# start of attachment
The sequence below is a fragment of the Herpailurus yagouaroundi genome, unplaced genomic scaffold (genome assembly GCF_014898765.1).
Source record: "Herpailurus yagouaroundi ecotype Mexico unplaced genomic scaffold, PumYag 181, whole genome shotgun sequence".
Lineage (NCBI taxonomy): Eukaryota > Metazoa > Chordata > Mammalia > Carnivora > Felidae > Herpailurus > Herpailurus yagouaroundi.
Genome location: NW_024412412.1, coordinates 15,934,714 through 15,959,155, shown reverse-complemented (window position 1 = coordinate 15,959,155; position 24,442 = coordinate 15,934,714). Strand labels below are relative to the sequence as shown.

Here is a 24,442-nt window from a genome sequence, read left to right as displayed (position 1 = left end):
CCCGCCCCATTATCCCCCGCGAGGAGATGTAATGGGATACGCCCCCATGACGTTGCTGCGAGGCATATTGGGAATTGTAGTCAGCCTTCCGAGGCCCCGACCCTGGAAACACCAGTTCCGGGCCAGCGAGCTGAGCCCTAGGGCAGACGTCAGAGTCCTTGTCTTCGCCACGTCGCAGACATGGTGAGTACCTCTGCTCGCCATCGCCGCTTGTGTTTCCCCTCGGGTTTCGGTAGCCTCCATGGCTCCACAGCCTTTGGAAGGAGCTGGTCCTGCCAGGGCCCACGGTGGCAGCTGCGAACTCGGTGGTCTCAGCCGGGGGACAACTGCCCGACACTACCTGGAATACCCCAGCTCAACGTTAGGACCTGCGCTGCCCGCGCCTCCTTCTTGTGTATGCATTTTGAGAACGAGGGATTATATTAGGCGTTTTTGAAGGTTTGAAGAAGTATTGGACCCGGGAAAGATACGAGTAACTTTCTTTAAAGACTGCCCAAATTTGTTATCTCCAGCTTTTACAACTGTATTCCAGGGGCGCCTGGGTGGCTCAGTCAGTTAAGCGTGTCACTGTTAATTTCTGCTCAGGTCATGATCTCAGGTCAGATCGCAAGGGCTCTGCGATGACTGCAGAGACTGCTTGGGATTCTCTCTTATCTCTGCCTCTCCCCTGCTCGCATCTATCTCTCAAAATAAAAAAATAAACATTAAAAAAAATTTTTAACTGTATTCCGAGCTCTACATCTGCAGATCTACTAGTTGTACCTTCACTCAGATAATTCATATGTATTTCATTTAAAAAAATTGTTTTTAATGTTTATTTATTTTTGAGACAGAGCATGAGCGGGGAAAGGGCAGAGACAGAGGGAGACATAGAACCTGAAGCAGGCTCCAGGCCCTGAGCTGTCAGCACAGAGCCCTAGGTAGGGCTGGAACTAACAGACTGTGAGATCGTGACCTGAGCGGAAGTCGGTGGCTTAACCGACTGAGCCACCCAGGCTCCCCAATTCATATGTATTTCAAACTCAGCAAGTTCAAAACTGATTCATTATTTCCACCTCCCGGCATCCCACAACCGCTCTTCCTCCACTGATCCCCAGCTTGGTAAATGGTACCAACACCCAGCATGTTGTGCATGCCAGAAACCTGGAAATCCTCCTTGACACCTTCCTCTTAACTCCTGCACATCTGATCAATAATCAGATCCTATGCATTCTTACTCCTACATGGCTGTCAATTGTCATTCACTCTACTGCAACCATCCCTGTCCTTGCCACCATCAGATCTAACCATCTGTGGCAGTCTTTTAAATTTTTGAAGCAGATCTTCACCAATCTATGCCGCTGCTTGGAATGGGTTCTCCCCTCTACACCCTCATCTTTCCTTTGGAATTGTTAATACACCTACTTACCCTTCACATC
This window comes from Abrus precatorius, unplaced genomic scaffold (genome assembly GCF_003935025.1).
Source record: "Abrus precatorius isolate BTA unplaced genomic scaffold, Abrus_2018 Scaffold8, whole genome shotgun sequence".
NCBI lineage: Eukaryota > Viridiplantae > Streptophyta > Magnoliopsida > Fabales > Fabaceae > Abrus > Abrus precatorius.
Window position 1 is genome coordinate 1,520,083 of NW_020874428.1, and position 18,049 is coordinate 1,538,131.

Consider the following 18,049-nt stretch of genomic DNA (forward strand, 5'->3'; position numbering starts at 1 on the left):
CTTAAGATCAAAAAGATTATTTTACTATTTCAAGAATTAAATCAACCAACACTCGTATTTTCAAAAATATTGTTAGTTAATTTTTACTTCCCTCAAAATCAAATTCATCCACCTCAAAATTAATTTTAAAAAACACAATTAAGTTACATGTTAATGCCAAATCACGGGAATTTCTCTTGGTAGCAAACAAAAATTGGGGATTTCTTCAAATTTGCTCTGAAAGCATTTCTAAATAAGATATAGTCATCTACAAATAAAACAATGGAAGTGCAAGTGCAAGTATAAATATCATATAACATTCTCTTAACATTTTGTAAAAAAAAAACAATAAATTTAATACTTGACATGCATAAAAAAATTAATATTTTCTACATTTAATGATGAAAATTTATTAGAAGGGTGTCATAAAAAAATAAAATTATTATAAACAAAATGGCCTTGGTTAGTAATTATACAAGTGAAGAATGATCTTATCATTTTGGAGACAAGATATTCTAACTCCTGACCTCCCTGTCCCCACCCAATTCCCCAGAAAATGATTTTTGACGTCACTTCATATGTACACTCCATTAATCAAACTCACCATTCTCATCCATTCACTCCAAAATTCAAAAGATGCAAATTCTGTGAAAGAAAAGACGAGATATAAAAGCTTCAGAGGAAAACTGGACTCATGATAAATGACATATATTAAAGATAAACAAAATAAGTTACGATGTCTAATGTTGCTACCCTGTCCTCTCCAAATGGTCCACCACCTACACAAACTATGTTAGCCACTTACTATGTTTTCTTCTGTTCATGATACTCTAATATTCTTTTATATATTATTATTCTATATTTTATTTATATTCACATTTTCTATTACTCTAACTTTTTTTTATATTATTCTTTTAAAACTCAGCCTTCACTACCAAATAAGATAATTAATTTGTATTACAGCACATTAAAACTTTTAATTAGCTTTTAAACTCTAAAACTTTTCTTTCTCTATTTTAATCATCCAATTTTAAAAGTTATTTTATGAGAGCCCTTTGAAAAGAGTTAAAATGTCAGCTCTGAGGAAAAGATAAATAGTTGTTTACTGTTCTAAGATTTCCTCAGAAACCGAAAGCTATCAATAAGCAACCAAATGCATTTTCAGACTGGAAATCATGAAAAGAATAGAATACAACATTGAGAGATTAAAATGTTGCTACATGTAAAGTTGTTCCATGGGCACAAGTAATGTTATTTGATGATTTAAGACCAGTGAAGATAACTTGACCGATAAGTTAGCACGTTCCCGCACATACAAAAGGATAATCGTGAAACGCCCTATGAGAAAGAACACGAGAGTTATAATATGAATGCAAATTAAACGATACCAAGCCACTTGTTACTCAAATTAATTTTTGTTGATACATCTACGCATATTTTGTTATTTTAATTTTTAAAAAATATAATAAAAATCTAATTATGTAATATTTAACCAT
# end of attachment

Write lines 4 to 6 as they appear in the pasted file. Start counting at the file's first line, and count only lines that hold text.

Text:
Genome location: NW_024412412.1, coordinates 15,934,714 through 15,959,155, shown reverse-complemented (window position 1 = coordinate 15,959,155; position 24,442 = coordinate 15,934,714). Strand labels below are relative to the sequence as shown.

Here is a 24,442-nt window from a genome sequence, read left to right as displayed (position 1 = left end):
CCCGCCCCATTATCCCCCGCGAGGAGATGTAATGGGATACGCCCCCATGACGTTGCTGCGAGGCATATTGGGAATTGTAGTCAGCCTTCCGAGGCCCCGACCCTGGAAACACCAGTTCCGGGCCAGCGAGCTGAGCCCTAGGGCAGACGTCAGAGTCCTTGTCTTCGCCACGTCGCAGACATGGTGAGTACCTCTGCTCGCCATCGCCGCTTGTGTTTCCCCTCGGGTTTCGGTAGCCTCCATGGCTCCACAGCCTTTGGAAGGAGCTGGTCCTGCCAGGGCCCACGGTGGCAGCTGCGAACTCGGTGGTCTCAGCCGGGGGACAACTGCCCGACACTACCTGGAATACCCCAGCTCAACGTTAGGACCTGCGCTGCCCGCGCCTCCTTCTTGTGTATGCATTTTGAGAACGAGGGATTATATTAGGCGTTTTTGAAGGTTTGAAGAAGTATTGGACCCGGGAAAGATACGAGTAACTTTCTTTAAAGACTGCCCAAATTTGTTATCTCCAGCTTTTACAACTGTATTCCAGGGGCGCCTGGGTGGCTCAGTCAGTTAAGCGTGTCACTGTTAATTTCTGCTCAGGTCATGATCTCAGGTCAGATCGCAAGGGCTCTGCGATGACTGCAGAGACTGCTTGGGATTCTCTCTTATCTCTGCCTCTCCCCTGCTCGCATCTATCTCTCAAAATAAAAAAATAAACATTAAAAAAAATTTTTAACTGTATTCCGAGCTCTACATCTGCAGATCTACTAGTTGTACCTTCACTCAGATAATTCATATGTATTTCATTTAAAAAAATTGTTTTTAATGTTTATTTATTTTTGAGACAGAGCATGAGCGGGGAAAGGGCAGAGACAGAGGGAGACATAGAACCTGAAGCAGGCTCCAGGCCCTGAGCTGTCAGCACAGAGCCCTAGGTAGGGCTGGAACTAACAGACTGTGAGATCGTGACCTGAGCGGAAGTCGGTGGCTTAACCGACTGAGCCACCCAGGCTCCCCAATTCATATGTATTTCAAACTCAGCAAGTTCAAAACTGATTCATTATTTCCACCTCCCGGCATCCCACAACCGCTCTTCCTCCACTGATCCCCAGCTTGGTAAATGGTACCAACACCCAGCATGTTGTGCATGCCAGAAACCTGGAAATCCTCCTTGACACCTTCCTCTTAACTCCTGCACATCTGATCAATAATCAGATCCTATGCATTCTTACTCCTACATGGCTGTCAATTGTCATTCACTCTACTGCAACCATCCCTGTCCTTGCCACCATCAGATCTAACCATCTGTGGCAGTCTTTTAAATTTTTGAAGCAGATCTTCACCAATCTATGCCGCTGCTTGGAATGGGTTCTCCCCTCTACACCCTCATCTTTCCTTTGGAATTGTTAATACACCTACTTACCCTTCACATC